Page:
In the late ‘60s, the people of Portland, Oregon looked at the freeways proposed for their city, especially those in NE and SE. They saw the planned grid of wide, wide blacktop criss-crossing the inner eastside approximately every 30 blocks. And more and more of them started to say, “Um…no.”
They saw the plan and feared freeway overkill.
And they resisted.
The battle royale was over the Mount Hood Freeway, and when that freeway got cancelled – its funding funneled towards other projects, most prominently light rail from downtown to Gresham – most of the others withered in planning and eventually died. I-205 – honestly, perhaps the only new route that was truly needed – was the only new freeway to be built over there.
This week I saw a map of what had been planned. My jaw didn’t drop as far as it did watching Mt. St. Helens erupt, but I was stunned. East Portland – the part of town where I feel most at home – could have been cleaved. My current apartment could have been within sight of the 20th Avenue Expressway. Sellwood could have had a freeway running right through it. The house I lived in for a year-and-a-half near Mt. Tabor? Probably gone, or at best abutting the 52nd Avenue Freeway.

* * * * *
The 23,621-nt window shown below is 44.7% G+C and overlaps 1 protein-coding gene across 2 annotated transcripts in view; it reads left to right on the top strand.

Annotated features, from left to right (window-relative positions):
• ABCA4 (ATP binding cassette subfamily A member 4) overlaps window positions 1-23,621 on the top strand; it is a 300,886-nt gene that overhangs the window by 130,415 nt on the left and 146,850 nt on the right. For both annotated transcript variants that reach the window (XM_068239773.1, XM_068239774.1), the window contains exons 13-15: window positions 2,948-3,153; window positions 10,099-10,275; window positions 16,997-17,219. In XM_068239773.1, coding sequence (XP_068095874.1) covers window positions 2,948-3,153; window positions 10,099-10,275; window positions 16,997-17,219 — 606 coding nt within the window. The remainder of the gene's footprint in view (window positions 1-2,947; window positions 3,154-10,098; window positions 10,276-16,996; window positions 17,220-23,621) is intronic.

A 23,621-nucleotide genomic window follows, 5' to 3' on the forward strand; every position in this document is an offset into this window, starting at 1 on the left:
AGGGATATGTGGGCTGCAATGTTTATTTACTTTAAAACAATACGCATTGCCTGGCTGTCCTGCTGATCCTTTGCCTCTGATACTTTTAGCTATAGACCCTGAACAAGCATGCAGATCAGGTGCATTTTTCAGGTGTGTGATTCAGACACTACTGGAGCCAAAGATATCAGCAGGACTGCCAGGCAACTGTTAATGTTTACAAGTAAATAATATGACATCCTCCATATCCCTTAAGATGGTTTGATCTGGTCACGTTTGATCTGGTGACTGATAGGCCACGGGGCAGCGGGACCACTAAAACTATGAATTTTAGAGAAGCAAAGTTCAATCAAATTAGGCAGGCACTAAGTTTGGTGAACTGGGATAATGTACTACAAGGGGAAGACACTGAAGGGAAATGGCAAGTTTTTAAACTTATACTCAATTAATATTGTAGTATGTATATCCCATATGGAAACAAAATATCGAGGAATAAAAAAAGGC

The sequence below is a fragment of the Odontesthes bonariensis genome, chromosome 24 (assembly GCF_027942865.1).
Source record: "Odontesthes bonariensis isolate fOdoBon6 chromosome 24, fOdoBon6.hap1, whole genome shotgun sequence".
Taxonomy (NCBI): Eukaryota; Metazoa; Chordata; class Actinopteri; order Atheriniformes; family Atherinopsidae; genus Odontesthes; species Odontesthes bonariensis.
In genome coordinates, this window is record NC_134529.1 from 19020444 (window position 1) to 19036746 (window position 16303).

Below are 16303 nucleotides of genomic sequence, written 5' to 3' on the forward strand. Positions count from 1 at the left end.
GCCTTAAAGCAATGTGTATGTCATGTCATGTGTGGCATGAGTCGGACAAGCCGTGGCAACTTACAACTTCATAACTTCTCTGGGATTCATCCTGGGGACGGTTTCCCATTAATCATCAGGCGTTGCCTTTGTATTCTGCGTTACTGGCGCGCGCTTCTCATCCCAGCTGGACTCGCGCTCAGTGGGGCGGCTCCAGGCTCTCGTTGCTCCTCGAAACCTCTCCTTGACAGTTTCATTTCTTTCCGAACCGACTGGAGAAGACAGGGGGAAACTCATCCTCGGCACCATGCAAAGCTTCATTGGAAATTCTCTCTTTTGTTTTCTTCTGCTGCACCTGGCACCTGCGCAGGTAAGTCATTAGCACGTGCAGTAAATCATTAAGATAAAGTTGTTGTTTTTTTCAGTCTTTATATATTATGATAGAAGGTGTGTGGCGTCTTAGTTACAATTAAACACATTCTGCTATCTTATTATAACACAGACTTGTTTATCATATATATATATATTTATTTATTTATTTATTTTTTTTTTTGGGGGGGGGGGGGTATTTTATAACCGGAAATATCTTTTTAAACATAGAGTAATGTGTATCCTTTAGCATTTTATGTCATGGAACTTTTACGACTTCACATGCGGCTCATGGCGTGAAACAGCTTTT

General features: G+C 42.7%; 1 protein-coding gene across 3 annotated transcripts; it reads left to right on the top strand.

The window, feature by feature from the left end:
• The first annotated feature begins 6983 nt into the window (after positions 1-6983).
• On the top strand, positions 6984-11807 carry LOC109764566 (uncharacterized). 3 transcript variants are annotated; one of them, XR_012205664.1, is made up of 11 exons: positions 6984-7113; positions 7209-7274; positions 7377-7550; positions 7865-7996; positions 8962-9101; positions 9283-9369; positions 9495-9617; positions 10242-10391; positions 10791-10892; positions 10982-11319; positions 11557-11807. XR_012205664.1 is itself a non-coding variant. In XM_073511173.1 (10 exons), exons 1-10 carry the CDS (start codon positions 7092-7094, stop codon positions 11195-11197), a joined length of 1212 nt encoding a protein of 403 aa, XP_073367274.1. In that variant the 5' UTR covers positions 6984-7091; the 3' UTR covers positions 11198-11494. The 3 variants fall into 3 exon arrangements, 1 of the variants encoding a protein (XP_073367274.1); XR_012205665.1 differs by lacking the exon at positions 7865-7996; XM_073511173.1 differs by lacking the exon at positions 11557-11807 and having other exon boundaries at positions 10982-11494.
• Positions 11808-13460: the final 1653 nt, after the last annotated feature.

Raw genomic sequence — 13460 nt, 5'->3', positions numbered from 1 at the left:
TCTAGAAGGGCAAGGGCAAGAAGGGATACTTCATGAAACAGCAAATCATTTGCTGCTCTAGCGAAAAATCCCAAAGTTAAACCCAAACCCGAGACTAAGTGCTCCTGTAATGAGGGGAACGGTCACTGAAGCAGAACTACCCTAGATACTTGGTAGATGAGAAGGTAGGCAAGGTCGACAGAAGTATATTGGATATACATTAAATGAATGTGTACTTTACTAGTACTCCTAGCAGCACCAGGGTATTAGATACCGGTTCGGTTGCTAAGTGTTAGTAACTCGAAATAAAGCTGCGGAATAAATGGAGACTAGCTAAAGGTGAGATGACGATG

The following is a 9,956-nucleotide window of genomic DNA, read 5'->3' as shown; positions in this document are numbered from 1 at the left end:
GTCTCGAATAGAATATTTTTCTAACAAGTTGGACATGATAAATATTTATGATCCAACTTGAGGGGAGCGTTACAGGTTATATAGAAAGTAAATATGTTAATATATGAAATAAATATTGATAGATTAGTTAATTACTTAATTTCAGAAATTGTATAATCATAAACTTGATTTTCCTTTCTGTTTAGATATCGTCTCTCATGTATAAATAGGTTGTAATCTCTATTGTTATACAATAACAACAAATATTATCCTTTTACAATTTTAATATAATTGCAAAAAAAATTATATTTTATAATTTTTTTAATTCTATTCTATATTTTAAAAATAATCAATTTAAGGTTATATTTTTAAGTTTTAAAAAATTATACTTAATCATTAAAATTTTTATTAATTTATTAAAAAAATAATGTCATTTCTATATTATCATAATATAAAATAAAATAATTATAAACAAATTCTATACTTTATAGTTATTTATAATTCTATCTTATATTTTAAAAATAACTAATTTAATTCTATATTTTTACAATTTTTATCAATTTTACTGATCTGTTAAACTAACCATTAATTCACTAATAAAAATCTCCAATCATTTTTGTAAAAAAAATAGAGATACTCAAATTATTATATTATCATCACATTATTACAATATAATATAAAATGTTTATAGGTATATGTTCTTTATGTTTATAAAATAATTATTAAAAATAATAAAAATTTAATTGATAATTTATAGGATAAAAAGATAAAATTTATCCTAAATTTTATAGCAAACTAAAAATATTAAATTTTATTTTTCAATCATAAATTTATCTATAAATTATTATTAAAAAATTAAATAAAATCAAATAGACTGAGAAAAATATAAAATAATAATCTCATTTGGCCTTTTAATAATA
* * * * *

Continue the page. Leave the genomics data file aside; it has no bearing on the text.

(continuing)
These are the places that would or could have been replaced by those roads: the Clinton Street Theater. Dot’s Café. The Brite Spot, the first restaurant run by the guy who later founded Elmer’s, and its bar the Space Room. The Mt. Tabor Theater. Multnomah Boulevard. Multnomah Village. Johnson Creek Boulevard, meaning the Springwater Trail Corridor would often have run near or right next to the Johnson Creek Freeway. NE Prescott; yes, unassuming NE Prescott. And literally thousands of homes, over 1,700 cleared for the Mt. Hood Freeway alone.
And the lay of the land I love? We’re talking walkus interruptus. Thirty blocks is not a long distance in Portland.
I want to tour the areas that would have been changed, the places that I never would have had the chance to experience had those roads been built. This will yield many chances to say, “Damn.” Portland is still at a manageable scale because its people decided their city didn’t need to be rearranged so drastically. It was a good fight, an important fight, and I believe Portland is better for it.
(Even though your reaction likely won’t be as strong as mine, you can read the article that sparked this entry here.)